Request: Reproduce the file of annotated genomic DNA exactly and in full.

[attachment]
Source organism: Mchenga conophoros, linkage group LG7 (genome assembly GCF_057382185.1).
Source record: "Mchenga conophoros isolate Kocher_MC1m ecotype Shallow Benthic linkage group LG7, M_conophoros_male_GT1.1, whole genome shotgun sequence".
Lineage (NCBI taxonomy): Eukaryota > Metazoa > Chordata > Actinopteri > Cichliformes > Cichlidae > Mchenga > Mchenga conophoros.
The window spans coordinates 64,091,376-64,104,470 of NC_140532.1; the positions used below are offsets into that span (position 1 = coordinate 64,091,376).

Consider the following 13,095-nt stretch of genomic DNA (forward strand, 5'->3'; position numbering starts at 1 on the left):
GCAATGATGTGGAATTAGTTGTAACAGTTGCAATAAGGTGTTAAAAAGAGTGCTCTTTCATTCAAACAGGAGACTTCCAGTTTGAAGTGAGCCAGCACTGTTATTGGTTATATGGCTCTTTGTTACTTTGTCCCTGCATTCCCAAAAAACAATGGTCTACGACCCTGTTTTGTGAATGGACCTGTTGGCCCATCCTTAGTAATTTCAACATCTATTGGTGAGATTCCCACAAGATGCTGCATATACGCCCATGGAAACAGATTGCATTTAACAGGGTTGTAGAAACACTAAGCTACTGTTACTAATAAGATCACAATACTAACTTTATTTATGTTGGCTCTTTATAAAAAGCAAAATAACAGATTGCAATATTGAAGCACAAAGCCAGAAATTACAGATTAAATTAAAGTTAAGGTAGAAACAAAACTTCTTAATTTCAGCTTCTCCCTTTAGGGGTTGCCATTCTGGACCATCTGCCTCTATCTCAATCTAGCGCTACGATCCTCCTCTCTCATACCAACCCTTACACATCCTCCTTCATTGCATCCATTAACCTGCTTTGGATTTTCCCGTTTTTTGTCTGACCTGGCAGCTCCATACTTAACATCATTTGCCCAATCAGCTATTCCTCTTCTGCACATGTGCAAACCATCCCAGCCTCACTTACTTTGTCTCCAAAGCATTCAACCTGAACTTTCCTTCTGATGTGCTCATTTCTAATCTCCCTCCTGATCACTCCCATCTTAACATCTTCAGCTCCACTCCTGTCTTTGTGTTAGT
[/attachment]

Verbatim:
Source organism: Mchenga conophoros, linkage group LG7 (genome assembly GCF_057382185.1).
Source record: "Mchenga conophoros isolate Kocher_MC1m ecotype Shallow Benthic linkage group LG7, M_conophoros_male_GT1.1, whole genome shotgun sequence".
Lineage (NCBI taxonomy): Eukaryota > Metazoa > Chordata > Actinopteri > Cichliformes > Cichlidae > Mchenga > Mchenga conophoros.
The window spans coordinates 64,091,376-64,104,470 of NC_140532.1; the positions used below are offsets into that span (position 1 = coordinate 64,091,376).

Consider the following 13,095-nt stretch of genomic DNA (forward strand, 5'->3'; position numbering starts at 1 on the left):
GCAATGATGTGGAATTAGTTGTAACAGTTGCAATAAGGTGTTAAAAAGAGTGCTCTTTCATTCAAACAGGAGACTTCCAGTTTGAAGTGAGCCAGCACTGTTATTGGTTATATGGCTCTTTGTTACTTTGTCCCTGCATTCCCAAAAAACAATGGTCTACGACCCTGTTTTGTGAATGGACCTGTTGGCCCATCCTTAGTAATTTCAACATCTATTGGTGAGATTCCCACAAGATGCTGCATATACGCCCATGGAAACAGATTGCATTTAACAGGGTTGTAGAAACACTAAGCTACTGTTACTAATAAGATCACAATACTAACTTTATTTATGTTGGCTCTTTATAAAAAGCAAAATAACAGATTGCAATATTGAAGCACAAAGCCAGAAATTACAGATTAAATTAAAGTTAAGGTAGAAACAAAACTTCTTAATTTCAGCTTCTCCCTTTAGGGGTTGCCATTCTGGACCATCTGCCTCTATCTCAATCTAGCGCTACGATCCTCCTCTCTCATACCAACCCTTACACATCCTCCTTCATTGCATCCATTAACCTGCTTTGGATTTTCCCGTTTTTTGTCTGACCTGGCAGCTCCATACTTAACATCATTTGCCCAATCAGCTATTCCTCTTCTGCACATGTGCAAACCATCCCAGCCTCACTTACTTTGTCTCCAAAGCATTCAACCTGAACTTTCCTTCTGATGTGCTCATTTCTAATCTCCCTCCTGATCACTCCCATCTTAACATCTTCAGCTCCACTCCTGTCTTTGTGTTAGT